Monday, September 5, 2011

A sermon for the 12th Sunday after Pentecost

Preached by the Rev. John Good at Christ Church Cathedral on Sunday, Sept. 4, 2011 

The old adage says, "Nothing is certain but death and taxes." Those "old adagers" had a pretty dim view of what we can expect in life. Most of us don’t want to die, and we’re not too tickled about paying taxes. But have you ever considered that the "old adagers" who linked death with taxes may have unwittingly demonized taxes? I would agree that most of us dread death. But can the same be said about taxes? Supreme Court Justice Oliver Wendel Holmes famously said, "Taxes are what I pay for civilization." Without taxes we would not have the infrastructure of a civilized nation: schools, roads, airports, railroads, navigable rivers, power lines, clean water, waste disposal, street lighting, security, and many other shared benefits.

I have begun this sermon with a reflection on taxes because today I am joining a significant number of other preachers around Missouri and all over the country who are using this Sunday before Labor Day to bring the concerns of working people to the pulpit. This year organized labor in Missouri has asked us to focus on the morality of the Missouri Tax Structure. I want to be up front about this, because this is a political issue and I know some of you think politics has no place in the pulpit. But God is not apolitical. Today’s reading from the Hebrew scriptures is about how God became political to end the immorality of Pharaoh’s oppression of the Hebrews in Egypt. It is the beginning of the final chapter of Yahweh's political contest with Pharaoh to free his people from slavery. It is the story of the Passover in which God finally resorts to extremely violent methods to accomplish his victory.

I believe that when moral issues have political dimensions, God wants his people to get politically involved. The tax structure of any state always involves moral judgments because important values determine the rate at which the state will collect money from its citizens. Needless to say, Christian values are not always the values that inform and shape the taxation policies of the states, including Missouri.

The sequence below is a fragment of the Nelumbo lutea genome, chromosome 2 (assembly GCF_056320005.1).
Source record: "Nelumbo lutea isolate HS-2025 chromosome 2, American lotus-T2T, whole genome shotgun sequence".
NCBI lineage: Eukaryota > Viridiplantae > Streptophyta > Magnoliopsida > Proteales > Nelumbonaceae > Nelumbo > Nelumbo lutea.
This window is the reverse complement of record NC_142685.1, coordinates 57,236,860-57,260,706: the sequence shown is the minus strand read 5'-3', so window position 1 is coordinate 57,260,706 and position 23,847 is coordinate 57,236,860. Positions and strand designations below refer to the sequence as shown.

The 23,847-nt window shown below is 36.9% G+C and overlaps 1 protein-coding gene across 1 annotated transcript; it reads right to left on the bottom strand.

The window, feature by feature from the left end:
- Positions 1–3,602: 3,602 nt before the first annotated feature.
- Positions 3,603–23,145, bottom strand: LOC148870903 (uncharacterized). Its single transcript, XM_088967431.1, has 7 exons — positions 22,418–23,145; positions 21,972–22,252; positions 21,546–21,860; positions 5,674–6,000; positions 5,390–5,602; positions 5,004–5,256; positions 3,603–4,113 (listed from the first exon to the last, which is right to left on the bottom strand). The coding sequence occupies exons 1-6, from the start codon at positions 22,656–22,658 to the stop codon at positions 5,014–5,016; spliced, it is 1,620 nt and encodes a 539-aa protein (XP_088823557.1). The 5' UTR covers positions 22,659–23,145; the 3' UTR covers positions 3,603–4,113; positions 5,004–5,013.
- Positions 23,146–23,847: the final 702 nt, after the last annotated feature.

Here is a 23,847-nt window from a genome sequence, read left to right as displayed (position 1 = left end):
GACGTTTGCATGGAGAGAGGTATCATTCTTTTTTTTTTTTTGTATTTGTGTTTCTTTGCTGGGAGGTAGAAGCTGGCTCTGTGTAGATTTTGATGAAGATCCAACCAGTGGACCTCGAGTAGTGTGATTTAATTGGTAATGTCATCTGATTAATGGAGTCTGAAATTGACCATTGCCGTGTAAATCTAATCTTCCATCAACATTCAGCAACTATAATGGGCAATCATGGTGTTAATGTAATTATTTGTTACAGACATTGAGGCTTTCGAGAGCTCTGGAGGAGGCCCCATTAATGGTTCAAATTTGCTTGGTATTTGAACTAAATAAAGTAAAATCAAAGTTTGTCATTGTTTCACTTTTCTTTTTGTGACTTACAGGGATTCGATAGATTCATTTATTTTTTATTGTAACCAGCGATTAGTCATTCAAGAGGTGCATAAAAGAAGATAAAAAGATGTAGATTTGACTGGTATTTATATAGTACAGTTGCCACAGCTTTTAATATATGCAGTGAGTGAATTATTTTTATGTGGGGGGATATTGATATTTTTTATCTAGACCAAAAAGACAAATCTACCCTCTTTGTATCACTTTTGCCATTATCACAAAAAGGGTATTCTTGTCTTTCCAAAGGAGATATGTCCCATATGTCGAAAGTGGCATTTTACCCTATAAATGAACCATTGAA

As Paul says in our second lesson for today, the bottom-line-value of Christians is love. "Owe no one anything, except to love one another" he wrote; "for the one who loves another has fulfilled the law. The [ten] commandments…are summed up in this word, ‘Love your neighbor as yourself.’ Love does no wrong to a neighbor; therefore, love is the fulfilling of the law." When Paul defines love as not doing wrong to a neighbor he has identified justice as an important aspect of love. If we permit our government to do wrong to our neighbors, we have forsaken the value of love by being complacent about injustice. We have not kept our baptismal promise to "strive for justice and peace among all people, and respect the dignity of every human being."

Our country does wrong to our neighbors by not taxing ourselves enough. Taxes do not only pay for the infrastructure which benefits all of us, they also pay for human services like health care, unemployment benefits, food stamps, and other welfare programs that benefit the citizens who have been left out of the country’s prosperity. With the percent of people living below the poverty level increasing year by year during the current recession, low taxes cannot adequately fund the so-called "safety net" that these marginalized Americans need to survive.